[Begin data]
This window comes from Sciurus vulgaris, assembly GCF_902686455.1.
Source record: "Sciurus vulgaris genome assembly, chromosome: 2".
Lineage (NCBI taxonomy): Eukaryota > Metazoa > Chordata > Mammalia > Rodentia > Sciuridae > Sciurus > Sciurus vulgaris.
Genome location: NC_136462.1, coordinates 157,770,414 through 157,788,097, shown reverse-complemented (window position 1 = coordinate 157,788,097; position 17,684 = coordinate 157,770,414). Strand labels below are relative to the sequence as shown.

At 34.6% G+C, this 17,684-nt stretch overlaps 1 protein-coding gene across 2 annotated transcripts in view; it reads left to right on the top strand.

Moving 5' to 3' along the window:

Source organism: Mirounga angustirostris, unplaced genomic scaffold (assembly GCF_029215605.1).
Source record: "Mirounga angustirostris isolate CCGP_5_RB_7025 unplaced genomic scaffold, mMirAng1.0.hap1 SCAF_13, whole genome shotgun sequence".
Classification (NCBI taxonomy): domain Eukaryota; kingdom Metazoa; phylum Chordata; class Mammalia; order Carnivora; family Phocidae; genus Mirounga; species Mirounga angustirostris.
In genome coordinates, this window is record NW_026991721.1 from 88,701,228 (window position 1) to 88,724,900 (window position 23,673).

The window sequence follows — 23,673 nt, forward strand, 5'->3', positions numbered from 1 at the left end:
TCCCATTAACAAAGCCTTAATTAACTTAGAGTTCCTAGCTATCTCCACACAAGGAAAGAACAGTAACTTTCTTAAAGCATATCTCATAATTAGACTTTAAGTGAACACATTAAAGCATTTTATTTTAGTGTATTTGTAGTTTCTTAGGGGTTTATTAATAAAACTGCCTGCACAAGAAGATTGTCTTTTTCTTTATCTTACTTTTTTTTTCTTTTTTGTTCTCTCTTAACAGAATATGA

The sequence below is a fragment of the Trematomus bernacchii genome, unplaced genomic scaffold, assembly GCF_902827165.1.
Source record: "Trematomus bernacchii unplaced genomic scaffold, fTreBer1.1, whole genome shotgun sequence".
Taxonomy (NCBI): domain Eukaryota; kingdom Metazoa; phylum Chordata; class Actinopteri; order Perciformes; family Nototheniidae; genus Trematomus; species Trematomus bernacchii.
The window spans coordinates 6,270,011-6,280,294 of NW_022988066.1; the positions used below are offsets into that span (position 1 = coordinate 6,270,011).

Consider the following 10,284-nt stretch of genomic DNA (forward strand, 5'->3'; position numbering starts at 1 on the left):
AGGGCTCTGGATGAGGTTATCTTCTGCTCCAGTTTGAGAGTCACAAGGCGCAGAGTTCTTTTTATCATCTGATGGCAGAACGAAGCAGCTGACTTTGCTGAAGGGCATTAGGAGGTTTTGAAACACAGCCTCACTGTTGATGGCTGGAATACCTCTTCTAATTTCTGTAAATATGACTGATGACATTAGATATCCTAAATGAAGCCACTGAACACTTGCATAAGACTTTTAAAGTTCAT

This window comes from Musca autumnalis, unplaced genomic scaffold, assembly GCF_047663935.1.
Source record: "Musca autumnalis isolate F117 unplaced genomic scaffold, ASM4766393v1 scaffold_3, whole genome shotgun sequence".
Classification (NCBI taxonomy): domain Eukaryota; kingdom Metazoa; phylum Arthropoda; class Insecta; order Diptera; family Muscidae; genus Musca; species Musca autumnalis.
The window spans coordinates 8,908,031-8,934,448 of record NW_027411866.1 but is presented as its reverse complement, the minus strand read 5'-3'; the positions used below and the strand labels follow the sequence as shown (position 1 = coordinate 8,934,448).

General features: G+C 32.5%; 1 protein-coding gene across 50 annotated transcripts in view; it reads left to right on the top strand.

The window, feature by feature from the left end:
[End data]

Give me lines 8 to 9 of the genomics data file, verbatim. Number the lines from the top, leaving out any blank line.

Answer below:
Source record: "Mirounga angustirostris isolate CCGP_5_RB_7025 unplaced genomic scaffold, mMirAng1.0.hap1 SCAF_13, whole genome shotgun sequence".
Classification (NCBI taxonomy): domain Eukaryota; kingdom Metazoa; phylum Chordata; class Mammalia; order Carnivora; family Phocidae; genus Mirounga; species Mirounga angustirostris.